This section will describe how to use the `data.table`

package. This package is a much faster implementation of the `data.frame`

object which it also extends.

This is rather superficial overview of `data.table`

where we describe briefly how to construct a panel data set with lagged variables. For a thorough overview of the capabilities of data.table, please refer to the excellent documentation of the package, for example in the vignettes at http://cran.r-project.org/web/packages/data.table/index.html

A `data.table`

is a collection of vectors of identical length. Each vector forms a column, and so the `data.table`

can be thought of as a table with a number of row and a number of columns.

Let's create a data.table:

`require(data.table)`

`## Loading required package: data.table`

```
v1 = seq(0, 1, l = 10)
v2 = sample(c("a", "b", "c"), 10, replace = TRUE)
dd = data.table(i = v1, l = v2)
dd
```

```
## i l
## 1: 0.0000 c
## 2: 0.1111 b
## 3: 0.2222 c
## 4: 0.3333 c
## 5: 0.4444 b
## 6: 0.5556 c
## 7: 0.6667 b
## 8: 0.7778 c
## 9: 0.8889 b
## 10: 1.0000 b
```

Then columns can be accessed by names using the dollar sign as in a standard data.frame, or by their name, or by handling the table as a list (a data.table **is** a list)

```
# use dollar sign
dd$i
```

`## [1] 0.0000 0.1111 0.2222 0.3333 0.4444 0.5556 0.6667 0.7778 0.8889 1.0000`

```
# same as using the j-argument, the list index or the the list name?
all(all.equal(dd$i,dd[,i]),
all.equal(dd$i,dd[[1]]),
all.equal(dd$i,dd[["i"]]))
```

`## [1] TRUE`

`[`

in data.tablethe first argument allows to subset the data, the second allows to perform function on that subset, the third argument allows to apply the function by groups. TBD.

`keys`

Here we show how the keys optins can be used to compute lag variables in a `data.table`

. This requires that you understood the way data.table works.

For this we are going to use a simulated dynamic panel. This panel will represent draws from an AR(1) process with a random effect

\[ y_{it} = \rho * y_{it-1} + f_{i} + u_{it} \]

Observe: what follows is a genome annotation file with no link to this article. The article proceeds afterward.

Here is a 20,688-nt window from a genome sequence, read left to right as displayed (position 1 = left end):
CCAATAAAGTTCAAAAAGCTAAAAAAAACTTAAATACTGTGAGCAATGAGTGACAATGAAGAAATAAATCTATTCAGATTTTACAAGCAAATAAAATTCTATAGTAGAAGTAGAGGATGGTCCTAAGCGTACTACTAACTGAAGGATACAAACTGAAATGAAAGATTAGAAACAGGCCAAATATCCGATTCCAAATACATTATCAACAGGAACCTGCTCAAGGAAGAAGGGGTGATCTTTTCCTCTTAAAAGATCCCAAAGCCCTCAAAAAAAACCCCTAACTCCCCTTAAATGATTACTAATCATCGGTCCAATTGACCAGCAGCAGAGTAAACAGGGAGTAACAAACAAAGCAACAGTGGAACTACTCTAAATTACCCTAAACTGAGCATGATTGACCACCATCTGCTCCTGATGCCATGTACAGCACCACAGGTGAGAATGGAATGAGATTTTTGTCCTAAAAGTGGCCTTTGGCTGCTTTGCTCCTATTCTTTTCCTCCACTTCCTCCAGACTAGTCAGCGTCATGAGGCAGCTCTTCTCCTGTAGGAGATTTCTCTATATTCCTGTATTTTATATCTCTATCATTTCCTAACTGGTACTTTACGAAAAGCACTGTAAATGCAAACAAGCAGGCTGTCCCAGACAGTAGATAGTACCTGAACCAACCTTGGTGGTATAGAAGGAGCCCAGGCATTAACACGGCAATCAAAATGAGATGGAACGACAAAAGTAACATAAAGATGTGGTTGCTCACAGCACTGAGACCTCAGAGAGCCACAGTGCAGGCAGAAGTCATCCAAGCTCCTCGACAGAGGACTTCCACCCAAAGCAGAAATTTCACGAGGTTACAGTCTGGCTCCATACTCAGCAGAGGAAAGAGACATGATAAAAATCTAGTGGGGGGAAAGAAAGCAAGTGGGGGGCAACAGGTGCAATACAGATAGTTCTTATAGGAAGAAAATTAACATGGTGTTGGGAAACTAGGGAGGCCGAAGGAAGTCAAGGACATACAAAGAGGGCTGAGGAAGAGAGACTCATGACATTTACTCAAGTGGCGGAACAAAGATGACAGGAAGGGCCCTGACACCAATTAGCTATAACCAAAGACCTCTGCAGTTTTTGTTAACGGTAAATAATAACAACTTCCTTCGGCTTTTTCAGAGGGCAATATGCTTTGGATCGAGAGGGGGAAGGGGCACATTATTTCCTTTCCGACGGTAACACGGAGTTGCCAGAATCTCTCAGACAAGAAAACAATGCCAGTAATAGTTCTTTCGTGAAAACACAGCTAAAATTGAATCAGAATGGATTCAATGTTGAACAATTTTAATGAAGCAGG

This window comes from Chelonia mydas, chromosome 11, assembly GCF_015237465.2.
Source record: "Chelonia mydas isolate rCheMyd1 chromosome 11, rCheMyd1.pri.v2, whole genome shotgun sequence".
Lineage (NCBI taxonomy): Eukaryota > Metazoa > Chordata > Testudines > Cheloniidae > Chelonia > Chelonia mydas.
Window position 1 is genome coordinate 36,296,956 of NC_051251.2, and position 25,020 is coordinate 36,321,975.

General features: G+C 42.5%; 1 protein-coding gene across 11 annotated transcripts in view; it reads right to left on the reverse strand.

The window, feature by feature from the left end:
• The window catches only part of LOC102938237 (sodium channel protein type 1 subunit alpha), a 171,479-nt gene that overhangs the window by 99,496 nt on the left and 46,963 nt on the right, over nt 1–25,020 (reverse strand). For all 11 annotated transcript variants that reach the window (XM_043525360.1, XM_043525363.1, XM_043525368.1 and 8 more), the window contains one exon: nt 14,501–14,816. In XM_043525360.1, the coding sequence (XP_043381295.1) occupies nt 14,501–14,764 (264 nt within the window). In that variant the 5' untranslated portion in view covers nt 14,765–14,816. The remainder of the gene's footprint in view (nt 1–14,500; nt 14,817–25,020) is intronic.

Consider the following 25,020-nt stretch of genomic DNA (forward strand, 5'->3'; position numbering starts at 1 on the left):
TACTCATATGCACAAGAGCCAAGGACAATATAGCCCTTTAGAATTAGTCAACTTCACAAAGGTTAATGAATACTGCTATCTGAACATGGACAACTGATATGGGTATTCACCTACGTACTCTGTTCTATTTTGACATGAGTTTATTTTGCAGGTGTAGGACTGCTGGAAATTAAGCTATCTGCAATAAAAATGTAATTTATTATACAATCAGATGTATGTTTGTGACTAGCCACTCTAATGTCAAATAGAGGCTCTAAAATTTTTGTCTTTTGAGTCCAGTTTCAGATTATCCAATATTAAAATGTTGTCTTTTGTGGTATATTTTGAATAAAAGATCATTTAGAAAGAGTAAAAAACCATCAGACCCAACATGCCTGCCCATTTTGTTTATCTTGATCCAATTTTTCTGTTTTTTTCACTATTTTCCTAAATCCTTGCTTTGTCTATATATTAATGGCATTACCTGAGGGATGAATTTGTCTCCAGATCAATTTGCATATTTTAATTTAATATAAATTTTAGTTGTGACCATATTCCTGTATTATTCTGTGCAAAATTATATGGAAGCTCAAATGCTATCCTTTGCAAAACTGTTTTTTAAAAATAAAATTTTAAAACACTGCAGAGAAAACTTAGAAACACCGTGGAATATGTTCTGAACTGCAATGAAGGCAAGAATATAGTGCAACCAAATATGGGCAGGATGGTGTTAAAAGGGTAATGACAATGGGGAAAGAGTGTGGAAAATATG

Let's first generate the data in a very crude and slow way.

```
p = list(n = 20, t = 10, rho = 0.8, f_sd = 0.2, y0_sd = 1, u_sd = 1)
# create 1 entry per individual and draw a random length
dd = data.table(i = 1:p$n, l = rpois(p$n, p$t), y0 = rnorm(p$n, sd = p$y0_sd),
f = exp(rnorm(p$n, sd = p$y0_sd)))
# for each individual we create the time series
dd = dd[, {
y = rep(0, l)
y[1] = y0
u = rnorm(l, sd = p$u_sd)
for (t in 2:l) {
y[t] = p$rho * y[t - 1] + f + u[t]
}
list(y = y, t = 1:l)
}, i]
```

we plot for a few indidividuals:

Now that we have our data set we can create the first difference to remove the fixed effect. To do so we are going to use the `keys`

of data.table.

We first define the keys for the table. The keys should uniquely identify a row in the data. In our case (i,t) is enough.

`setkey(dd, i, t)`

Next we can use the `J`

function from the package to create the lag `y`

```
dd$y.l1 = dd[J(i, t - 1), y]$y
dd
```

```
## i y t y.l1
## 1: 1 0.3396 1 NA
## 2: 1 -1.1576 2 0.3396
## 3: 1 -0.7036 3 -1.1576
## 4: 1 0.2250 4 -0.7036
## 5: 1 0.3032 5 0.2250
## ---
## 215: 20 9.5737 7 9.6171
## 216: 20 8.1554 8 9.5737
## 217: 20 7.4401 9 8.1554
## 218: 20 6.1551 10 7.4401
## 219: 20 6.3545 11 6.1551
```

The `J`

function creates a data.table with the 2 columns `i,j`

coming from the wrapping data.table. It creates a running index that will go through the table. Then we can use `-1`

to express that we want to shift this index by one. Any transformation can be performed at this point and one can go 4 periods before or after or anything.

`:=`

There is an alternative approach to the above. It differs mainly in how we add the new column containing the lagged values. When the data.table contains a lot of data, it is preferrable to manipulate it **by reference**, i.e. using the function `:=`

. The following is a slight modification of a related stackoverflow.com answer. It relies on the concept of a *self-join*, i.e. we join the data.table to itself based on the value of a key:

```
setcolorder(dd,c("i","t","y","y.l1")) # change column order by reference
dd[list(i,t-1)] # evaluate at value of [lagged] key: for each i, the t index is shifted one back
```

```
## i t y y.l1
## 1: 1 0 NA NA
## 2: 1 1 0.3396 NA
## 3: 1 2 -1.1576 0.3396
## 4: 1 3 -0.7036 -1.1576
## 5: 1 4 0.2250 -0.7036
## ---
## 215: 20 6 9.6171 7.2957
## 216: 20 7 9.5737 9.6171
## 217: 20 8 8.1554 9.5737
## 218: 20 9 7.4401 8.1554
## 219: 20 10 6.1551 7.4401
```

`dd[,y.l2 := dd[list(i,t-1)][["y"]]] # just add the "y" column of that to dd by reference`

```
## i t y y.l1 y.l2
## 1: 1 1 0.3396 NA NA
## 2: 1 2 -1.1576 0.3396 0.3396
## 3: 1 3 -0.7036 -1.1576 -1.1576
## 4: 1 4 0.2250 -0.7036 -0.7036
## 5: 1 5 0.3032 0.2250 0.2250
## ---
## 215: 20 7 9.5737 9.6171 9.6171
## 216: 20 8 8.1554 9.5737 9.5737
## 217: 20 9 7.4401 8.1554 8.1554
## 218: 20 10 6.1551 7.4401 7.4401
## 219: 20 11 6.3545 6.1551 6.1551
```

`dd[,all.equal(y.l1,y.l2)]`

`## [1] TRUE`

You can see that this already produces the desired result: the value of `y`

.